There have been only two standing ovations at the AAS in his memory, said Society president John Huchra, and the other heralded a presenter who later won the Nobel Prize.
That’s how astronaut John Grunsfeld’s invited talk ended Wednesday morning. Grunsfeld flew on the recent Atlantis mission to service the Hubble Space Telescope, whose newest photos have renewed for many the awe Hubble images inspire. Despite significant obstacles, including stuck parts and having to loosen several dozen tiny screws while wearing spacesuit gloves, the mission was a smashing success, a fact the astronaut knew full well: “I’m pleased that I’m still able to show my face to the AAS,” he said after Huchra presented him.
The stunning photos Grunsfeld showed of space walks and reflections of the Earth in his suit visor, paired with his compelling narrative, would be enough to enchant any audience. This group had another reason to be spellbound, though. Grunsfeld brought the taste of Out There to several hundred Earth-bound stargazers who will never experience firsthand the “wonderful environment” of space the astronaut described. He had been there, whispered the charge in the room. Moreover, he and the other astronauts had risked their lives for the science that defined these people.
Grunsfeld acknowledged the onus with grace. “If we’re going to do great things, we’re going to have to take some risks,” he said, quoting NASA administrator and former astronaut Charles Bolden, Jr.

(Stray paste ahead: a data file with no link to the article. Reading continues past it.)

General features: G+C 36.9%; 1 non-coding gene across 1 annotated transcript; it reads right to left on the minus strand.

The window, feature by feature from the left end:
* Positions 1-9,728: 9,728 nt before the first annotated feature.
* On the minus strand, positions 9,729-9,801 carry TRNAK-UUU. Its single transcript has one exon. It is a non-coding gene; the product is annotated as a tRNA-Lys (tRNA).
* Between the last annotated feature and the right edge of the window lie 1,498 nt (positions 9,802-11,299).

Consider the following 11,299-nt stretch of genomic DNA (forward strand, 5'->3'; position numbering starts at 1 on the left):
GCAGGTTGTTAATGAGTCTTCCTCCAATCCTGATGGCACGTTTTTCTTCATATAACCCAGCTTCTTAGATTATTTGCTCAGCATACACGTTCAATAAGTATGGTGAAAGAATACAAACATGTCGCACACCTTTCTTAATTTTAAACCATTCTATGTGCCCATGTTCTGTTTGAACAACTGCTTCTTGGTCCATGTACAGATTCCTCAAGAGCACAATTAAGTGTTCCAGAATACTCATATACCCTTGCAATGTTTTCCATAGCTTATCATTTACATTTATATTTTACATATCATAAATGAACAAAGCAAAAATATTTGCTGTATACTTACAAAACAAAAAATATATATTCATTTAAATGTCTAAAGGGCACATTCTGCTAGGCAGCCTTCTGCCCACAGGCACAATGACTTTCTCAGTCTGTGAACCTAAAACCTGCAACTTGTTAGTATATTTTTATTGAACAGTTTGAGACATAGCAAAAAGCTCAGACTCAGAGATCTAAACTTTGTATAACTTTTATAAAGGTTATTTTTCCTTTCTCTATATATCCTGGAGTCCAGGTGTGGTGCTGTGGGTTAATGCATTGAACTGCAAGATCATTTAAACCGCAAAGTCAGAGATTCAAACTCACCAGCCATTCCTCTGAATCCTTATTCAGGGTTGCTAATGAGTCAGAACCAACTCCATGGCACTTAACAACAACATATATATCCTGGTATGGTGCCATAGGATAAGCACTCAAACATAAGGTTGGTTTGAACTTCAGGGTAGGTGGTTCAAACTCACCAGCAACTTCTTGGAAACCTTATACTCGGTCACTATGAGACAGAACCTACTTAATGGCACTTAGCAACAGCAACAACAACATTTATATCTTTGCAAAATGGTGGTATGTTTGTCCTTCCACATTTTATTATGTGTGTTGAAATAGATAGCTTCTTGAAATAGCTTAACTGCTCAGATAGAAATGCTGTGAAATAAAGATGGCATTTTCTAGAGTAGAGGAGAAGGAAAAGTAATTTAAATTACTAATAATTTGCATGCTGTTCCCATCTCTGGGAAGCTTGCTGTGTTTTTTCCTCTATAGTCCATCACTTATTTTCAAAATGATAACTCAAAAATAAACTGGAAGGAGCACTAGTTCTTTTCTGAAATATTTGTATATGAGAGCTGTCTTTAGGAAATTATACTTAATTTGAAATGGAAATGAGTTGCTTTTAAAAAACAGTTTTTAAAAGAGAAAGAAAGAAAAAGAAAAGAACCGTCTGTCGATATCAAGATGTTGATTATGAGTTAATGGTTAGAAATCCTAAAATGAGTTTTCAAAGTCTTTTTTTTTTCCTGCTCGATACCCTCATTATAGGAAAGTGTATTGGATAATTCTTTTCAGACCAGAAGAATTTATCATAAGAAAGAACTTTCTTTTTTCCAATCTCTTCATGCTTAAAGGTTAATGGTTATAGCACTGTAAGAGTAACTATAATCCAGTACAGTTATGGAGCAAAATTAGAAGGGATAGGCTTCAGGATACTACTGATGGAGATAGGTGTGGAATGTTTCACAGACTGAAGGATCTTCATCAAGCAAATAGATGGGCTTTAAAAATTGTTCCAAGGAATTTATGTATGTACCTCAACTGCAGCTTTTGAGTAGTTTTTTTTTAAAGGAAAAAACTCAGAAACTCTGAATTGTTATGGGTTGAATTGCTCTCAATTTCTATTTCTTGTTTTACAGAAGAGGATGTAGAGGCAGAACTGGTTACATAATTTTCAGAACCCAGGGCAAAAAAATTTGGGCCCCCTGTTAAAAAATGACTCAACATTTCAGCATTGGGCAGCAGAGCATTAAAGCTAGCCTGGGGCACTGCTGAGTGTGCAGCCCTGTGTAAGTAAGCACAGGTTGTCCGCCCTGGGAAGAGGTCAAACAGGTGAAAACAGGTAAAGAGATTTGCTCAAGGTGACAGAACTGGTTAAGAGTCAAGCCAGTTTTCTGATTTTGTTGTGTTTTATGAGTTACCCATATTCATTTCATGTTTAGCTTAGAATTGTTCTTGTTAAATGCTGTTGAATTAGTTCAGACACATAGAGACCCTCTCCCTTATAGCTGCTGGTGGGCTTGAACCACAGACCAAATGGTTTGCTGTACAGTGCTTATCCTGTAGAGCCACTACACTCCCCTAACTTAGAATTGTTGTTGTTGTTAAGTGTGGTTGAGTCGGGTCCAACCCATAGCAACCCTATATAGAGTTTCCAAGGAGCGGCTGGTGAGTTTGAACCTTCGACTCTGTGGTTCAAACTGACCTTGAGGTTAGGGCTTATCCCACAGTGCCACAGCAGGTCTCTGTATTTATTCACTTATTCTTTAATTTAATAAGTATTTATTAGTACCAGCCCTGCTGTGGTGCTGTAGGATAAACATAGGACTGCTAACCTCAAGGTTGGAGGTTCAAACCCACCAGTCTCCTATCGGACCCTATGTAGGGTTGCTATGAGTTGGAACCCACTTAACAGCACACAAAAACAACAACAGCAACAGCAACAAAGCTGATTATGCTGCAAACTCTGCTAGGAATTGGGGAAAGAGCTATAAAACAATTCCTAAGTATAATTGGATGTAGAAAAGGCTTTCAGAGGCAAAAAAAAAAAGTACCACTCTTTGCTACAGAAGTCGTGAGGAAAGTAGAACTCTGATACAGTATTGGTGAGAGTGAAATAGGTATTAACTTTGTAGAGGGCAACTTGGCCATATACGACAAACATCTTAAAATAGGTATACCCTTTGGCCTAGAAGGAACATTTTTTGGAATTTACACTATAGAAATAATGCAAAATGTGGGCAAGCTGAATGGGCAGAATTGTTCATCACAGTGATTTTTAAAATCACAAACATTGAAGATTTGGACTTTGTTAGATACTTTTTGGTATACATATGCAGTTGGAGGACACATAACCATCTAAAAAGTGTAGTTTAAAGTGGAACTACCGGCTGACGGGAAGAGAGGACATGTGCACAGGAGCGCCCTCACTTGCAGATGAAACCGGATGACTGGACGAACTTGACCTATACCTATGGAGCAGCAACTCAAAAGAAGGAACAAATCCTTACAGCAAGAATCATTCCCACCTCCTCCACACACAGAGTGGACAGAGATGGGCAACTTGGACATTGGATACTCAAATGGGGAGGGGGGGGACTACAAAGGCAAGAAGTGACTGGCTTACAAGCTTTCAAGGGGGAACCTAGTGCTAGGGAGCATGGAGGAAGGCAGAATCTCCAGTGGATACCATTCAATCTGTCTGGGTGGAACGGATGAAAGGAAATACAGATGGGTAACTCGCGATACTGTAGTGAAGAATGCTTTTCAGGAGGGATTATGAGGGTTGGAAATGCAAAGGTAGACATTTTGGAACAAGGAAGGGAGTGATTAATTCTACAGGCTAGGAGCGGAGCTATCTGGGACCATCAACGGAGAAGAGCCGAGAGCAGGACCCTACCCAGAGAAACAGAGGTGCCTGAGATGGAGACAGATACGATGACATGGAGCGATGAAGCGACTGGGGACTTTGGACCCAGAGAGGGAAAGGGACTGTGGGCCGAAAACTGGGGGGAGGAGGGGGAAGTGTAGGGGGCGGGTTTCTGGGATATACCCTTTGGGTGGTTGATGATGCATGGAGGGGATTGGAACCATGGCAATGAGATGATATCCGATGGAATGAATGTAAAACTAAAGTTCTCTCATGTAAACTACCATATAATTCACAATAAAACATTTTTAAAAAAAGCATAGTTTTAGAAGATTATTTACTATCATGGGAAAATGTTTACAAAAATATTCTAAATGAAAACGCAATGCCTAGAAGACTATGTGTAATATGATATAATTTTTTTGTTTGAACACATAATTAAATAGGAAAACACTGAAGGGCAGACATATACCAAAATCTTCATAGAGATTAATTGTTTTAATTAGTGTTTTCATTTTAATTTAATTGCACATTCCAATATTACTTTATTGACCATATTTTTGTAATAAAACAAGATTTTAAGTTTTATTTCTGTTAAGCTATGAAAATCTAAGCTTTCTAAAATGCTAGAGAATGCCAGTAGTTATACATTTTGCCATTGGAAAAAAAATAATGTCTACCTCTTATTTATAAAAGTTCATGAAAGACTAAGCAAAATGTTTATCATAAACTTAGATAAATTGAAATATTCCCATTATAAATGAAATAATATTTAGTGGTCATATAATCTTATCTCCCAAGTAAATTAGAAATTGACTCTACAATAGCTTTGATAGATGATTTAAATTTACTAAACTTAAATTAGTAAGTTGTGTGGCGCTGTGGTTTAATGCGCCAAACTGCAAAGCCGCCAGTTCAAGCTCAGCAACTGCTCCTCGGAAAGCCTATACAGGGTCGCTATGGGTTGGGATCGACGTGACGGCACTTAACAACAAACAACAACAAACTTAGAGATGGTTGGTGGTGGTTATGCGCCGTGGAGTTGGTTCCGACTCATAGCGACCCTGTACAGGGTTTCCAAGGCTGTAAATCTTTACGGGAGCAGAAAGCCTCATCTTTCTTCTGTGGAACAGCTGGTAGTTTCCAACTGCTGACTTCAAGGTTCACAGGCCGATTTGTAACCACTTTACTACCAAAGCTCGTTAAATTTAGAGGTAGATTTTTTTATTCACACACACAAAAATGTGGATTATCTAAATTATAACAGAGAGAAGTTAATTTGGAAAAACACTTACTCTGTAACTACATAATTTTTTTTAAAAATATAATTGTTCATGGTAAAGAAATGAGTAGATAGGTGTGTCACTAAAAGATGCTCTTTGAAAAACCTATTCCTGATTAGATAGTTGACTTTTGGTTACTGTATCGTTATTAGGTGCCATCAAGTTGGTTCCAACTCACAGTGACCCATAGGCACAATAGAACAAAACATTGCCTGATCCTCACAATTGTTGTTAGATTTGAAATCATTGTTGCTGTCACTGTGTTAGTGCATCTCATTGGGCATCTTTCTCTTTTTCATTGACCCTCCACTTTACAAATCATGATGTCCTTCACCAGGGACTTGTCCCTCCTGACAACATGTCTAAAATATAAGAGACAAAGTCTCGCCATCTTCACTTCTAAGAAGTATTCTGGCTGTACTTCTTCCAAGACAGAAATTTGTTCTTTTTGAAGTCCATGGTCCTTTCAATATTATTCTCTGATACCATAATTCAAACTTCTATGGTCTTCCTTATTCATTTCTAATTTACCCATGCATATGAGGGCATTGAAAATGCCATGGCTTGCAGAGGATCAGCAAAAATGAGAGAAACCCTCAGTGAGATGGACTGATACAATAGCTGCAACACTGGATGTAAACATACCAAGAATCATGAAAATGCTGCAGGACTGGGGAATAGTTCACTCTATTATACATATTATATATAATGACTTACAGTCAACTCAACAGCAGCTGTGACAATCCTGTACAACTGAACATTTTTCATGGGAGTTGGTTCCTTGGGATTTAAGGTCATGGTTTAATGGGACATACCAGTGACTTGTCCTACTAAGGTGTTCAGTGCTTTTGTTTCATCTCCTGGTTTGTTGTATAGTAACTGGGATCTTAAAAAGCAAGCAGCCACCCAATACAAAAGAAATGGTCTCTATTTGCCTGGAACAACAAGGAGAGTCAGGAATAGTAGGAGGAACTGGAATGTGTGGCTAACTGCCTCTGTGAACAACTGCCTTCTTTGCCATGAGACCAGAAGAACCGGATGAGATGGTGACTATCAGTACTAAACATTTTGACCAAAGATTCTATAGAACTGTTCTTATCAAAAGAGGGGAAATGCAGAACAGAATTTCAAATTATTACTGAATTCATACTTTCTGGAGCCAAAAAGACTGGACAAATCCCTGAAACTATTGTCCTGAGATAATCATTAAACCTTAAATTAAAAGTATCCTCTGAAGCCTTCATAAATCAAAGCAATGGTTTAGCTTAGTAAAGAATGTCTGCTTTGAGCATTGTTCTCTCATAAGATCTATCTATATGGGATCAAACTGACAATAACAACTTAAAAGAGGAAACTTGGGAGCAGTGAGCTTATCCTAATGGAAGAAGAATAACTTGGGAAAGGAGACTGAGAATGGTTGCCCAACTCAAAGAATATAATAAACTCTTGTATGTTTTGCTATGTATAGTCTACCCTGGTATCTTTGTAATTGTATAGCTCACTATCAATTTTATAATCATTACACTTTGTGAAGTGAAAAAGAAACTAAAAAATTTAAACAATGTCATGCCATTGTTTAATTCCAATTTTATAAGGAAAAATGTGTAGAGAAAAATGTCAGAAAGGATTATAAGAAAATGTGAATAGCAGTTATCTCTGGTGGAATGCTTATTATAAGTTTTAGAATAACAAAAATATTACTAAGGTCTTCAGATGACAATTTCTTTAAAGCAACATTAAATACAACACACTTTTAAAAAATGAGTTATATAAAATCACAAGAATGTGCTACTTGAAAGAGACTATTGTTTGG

Grunsfeld made his mutual respect for his listeners clear, too. “This [Astronomy] is a very human endeavor,” he said. “When I talk to the public I remind people that Hubble doesn’t discover anything. Astronomers discover.”
When asked how to encourage the rising generation to pursue science, the astronaut said keeping students' interest in science and math through middle school was key. If their interest survived those years, kids would stick with it, he explained.
"There seems to be a reticence to expose kids to real science," he lamented. It's not too hard for them, he said, a fact made clear to him and his colleagues every time a student calls them up to ask complicated questions, such as for a clarification of "an obscure metric around black holes." "These kids are a lot smarter than we are," he concluded.